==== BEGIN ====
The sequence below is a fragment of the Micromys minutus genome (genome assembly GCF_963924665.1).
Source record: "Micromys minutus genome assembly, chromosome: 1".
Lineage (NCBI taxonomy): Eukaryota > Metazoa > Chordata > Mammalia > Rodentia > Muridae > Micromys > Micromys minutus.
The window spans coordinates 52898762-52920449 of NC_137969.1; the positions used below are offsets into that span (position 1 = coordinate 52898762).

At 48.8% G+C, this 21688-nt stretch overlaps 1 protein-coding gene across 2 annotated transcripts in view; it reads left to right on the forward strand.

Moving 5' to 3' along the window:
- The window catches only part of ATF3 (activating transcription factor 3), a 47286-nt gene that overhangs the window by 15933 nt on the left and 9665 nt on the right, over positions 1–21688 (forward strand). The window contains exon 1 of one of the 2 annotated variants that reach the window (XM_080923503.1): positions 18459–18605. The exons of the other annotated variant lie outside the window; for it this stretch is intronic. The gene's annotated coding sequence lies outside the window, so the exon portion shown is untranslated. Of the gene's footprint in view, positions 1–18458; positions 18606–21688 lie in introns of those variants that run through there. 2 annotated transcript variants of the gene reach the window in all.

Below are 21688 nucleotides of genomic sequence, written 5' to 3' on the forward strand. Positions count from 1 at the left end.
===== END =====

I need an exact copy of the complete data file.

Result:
The sequence below is a fragment of the Micromys minutus genome (genome assembly GCF_963924665.1).
Source record: "Micromys minutus genome assembly, chromosome: 1".
Lineage (NCBI taxonomy): Eukaryota > Metazoa > Chordata > Mammalia > Rodentia > Muridae > Micromys > Micromys minutus.
The window spans coordinates 52898762-52920449 of NC_137969.1; the positions used below are offsets into that span (position 1 = coordinate 52898762).

At 48.8% G+C, this 21688-nt stretch overlaps 1 protein-coding gene across 2 annotated transcripts in view; it reads left to right on the forward strand.

Moving 5' to 3' along the window:
- The window catches only part of ATF3 (activating transcription factor 3), a 47286-nt gene that overhangs the window by 15933 nt on the left and 9665 nt on the right, over positions 1–21688 (forward strand). The window contains exon 1 of one of the 2 annotated variants that reach the window (XM_080923503.1): positions 18459–18605. The exons of the other annotated variant lie outside the window; for it this stretch is intronic. The gene's annotated coding sequence lies outside the window, so the exon portion shown is untranslated. Of the gene's footprint in view, positions 1–18458; positions 18606–21688 lie in introns of those variants that run through there. 2 annotated transcript variants of the gene reach the window in all.

Below are 21688 nucleotides of genomic sequence, written 5' to 3' on the forward strand. Positions count from 1 at the left end.